What Happens After A Hacker Dies

What Happens After A Hacker Dies

On December 2014, Michael Hamelin, a hacker and physicist, died in an unfortunate car crash. He is survived by his wife, a scientist named Beth Hamelin — who not only has to deal with the grief that comes with a loved one passing on, but also has to manage the intense security measures that Hamelin left behind.

Today, The Daily Dot published a story that chronicles some of the difficulties that come with death, technology, and social media. After Michael's death, Beth Hamelin was left a bevy of gadgets and accounts that she couldn't access because of how well-secured Michael had left them. Since Michael was a security expert, he made sure that all of his sensitive information was on lockdown. But now that he has passed away, even small things like changing the wi-fi password have turned into a challenge for his family:

Beth is not a professional hacker, so when she walked into the room where her husband hosted over a dozen well-secured Web and email servers, she had no idea what to do with them, how to shut them down, or even what they really were. Michael's encrypted personal computers and safe-guarded personal Internet accounts seemed impenetrable.

Not knowing the passwords meant Beth didn't know how to access the thousands of family photos Michael kept safe and secure on digital storage. As of publication, after months of searching, she still hasn't found them.

Beth is also finding servers whose purpose and function is a mystery, on top of fully encrypted hardware that she can't gain access to. Specific accounts across the web are also providing their own difficulties. Google, for example, has been unresponsive to the family's attempts to access Michael's information. Michael's Apple accounts are also unavailable, because Apple doesn't have a policy in place to help the next of kin.

Thankfully, at least a few social media accounts, like Facebook and Twitter, have been helpful in letting the Hamelins deal with Michael's information — but overall, the entire experience sounds like a harrowing ordeal, the likes of which most people wouldn't know how to deal with.

You can read more about the "digital afterlife" of Michael Hamelin here.

Picture: phi-AU


Comments

    I have my security details updated and stored, and the details are in my will, for just this reason.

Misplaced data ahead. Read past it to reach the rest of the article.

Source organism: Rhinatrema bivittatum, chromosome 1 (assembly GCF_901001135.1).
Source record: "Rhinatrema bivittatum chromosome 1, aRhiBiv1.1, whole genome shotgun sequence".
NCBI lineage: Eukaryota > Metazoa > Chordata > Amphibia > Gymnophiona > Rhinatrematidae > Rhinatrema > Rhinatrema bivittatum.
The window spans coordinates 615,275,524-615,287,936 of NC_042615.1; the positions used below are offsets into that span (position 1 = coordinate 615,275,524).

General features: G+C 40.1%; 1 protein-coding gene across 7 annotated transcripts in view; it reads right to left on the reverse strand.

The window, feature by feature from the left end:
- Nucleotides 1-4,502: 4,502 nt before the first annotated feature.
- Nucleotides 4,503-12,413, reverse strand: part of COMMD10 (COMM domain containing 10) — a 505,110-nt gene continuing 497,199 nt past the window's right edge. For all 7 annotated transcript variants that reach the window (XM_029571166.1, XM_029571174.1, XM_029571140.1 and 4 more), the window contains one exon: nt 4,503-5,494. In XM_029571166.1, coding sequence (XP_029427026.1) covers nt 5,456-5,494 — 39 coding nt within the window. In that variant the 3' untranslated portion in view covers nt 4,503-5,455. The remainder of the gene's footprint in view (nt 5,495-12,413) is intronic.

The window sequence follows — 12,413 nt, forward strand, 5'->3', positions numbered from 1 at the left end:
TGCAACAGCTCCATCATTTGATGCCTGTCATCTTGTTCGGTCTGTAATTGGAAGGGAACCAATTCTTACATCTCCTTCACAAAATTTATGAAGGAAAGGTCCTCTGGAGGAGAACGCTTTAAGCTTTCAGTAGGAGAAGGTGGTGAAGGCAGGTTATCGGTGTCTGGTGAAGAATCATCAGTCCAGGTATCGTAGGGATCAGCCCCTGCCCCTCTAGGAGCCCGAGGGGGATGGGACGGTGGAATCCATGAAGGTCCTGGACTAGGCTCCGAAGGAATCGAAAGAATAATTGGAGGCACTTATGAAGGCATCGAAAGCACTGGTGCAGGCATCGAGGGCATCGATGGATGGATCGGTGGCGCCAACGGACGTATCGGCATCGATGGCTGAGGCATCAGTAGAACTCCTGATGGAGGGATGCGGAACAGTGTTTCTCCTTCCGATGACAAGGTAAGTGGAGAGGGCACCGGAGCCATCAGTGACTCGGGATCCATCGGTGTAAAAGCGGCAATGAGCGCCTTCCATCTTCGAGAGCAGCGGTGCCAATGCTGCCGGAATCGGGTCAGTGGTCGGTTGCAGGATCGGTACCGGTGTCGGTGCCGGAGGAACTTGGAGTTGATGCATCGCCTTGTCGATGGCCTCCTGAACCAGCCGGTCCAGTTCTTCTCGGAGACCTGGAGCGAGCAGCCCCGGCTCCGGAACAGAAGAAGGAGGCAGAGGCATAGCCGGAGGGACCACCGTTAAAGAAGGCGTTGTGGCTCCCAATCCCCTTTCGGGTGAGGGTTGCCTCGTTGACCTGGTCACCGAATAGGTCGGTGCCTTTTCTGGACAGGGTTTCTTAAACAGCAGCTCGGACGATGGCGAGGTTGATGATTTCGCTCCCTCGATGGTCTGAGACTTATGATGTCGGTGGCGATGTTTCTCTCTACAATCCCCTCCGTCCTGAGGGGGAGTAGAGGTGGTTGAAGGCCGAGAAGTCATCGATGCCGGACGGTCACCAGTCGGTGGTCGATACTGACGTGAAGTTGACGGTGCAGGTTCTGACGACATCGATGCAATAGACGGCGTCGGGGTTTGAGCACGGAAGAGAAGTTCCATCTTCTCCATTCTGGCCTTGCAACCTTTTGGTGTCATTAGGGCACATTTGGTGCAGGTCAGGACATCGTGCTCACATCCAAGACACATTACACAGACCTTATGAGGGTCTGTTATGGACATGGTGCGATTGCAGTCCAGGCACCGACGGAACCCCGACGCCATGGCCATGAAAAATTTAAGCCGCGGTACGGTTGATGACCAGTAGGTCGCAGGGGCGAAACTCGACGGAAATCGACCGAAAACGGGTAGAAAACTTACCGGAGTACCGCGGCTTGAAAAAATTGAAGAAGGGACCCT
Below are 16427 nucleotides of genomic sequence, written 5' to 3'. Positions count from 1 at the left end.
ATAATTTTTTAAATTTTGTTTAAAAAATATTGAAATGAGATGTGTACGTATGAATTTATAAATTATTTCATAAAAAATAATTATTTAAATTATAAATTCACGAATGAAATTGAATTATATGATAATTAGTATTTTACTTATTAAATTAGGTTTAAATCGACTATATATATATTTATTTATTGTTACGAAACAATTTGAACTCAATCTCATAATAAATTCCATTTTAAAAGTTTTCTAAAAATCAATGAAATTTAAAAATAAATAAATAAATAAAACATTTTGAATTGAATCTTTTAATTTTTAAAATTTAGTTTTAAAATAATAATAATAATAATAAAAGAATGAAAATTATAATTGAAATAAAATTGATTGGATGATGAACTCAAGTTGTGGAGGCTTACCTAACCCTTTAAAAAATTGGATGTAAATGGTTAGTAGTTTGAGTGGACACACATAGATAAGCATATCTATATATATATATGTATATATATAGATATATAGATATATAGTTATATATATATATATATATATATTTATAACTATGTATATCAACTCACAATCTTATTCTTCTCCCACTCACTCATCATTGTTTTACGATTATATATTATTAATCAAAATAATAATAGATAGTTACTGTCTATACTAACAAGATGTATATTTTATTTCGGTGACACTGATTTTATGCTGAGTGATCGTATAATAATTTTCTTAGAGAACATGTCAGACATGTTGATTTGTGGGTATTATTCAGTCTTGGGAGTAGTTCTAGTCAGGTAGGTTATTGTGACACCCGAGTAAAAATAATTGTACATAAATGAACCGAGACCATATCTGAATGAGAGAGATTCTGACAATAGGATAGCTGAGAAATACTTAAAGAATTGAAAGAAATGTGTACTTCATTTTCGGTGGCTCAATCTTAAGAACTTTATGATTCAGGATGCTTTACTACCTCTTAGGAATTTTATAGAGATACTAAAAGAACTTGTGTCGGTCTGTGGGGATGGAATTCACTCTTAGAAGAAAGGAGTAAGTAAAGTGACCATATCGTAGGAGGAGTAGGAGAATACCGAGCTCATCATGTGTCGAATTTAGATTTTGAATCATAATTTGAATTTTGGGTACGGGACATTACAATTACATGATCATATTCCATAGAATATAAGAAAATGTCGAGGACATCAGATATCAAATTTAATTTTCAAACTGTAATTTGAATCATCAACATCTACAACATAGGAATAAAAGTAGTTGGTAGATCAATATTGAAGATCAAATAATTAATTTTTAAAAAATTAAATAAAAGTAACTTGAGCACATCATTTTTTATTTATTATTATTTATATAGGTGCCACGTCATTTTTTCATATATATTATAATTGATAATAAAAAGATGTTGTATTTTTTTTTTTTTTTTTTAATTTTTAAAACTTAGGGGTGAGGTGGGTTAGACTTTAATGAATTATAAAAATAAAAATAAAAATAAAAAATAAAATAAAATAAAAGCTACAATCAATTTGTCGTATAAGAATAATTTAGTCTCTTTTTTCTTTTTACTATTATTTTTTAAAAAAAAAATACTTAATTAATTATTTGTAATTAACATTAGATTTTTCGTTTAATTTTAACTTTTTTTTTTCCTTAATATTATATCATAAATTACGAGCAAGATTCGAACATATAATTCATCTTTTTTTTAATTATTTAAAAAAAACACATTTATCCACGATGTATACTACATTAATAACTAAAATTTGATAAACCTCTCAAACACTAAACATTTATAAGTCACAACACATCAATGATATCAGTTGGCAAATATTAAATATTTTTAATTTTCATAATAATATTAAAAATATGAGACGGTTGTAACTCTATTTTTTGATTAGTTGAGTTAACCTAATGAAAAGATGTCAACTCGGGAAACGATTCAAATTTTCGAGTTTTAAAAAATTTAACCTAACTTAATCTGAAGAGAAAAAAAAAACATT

Various people have been sent the passwords on how to decrypt the stored information that would be released upon my death, which would then let them access everything. It is a tricky problem that takes some planning.

    I suppose it's just not something people think about often enough. I'd bet it'll become more thought of in the near future...

    It's always weird seeing the facebook account of someone who has died. It's almost eerie...I remember seeing an account of a friend of a friend. It was just a dead stop in a timeline, no warning...just end.

      I have experienced this quite a lot recently. Thankfully, like your scenario mine have all been friends of friends or distant relations. I guess it is a morbid curiosity that I check out their social media accounts and as you said, the timeline/wall/whatever just ends. Strange thing to see.

    ...and then you need good friend to sneak in and remove all the porn before family members see it.

      People still download porn? That's the new 'retro'.

    Why not make dead man switches on smart watches? When it detects your heart rate has stopped, it emails you details to some one.

      Quite a clever suggestion, but can you imagine if the watch malfunctions and has just notified your friends and family of your passing?!? o_0

        Yeah true, it could lead to some shocking moment for families.

    The terminology here is pretty funny and that you would see from someone in their mid 60's, the equipment all sounds legit like maybe the guy just hosted servers for websites no hacking involved.. It just seems odd the wife seems so disconnected to her partner.

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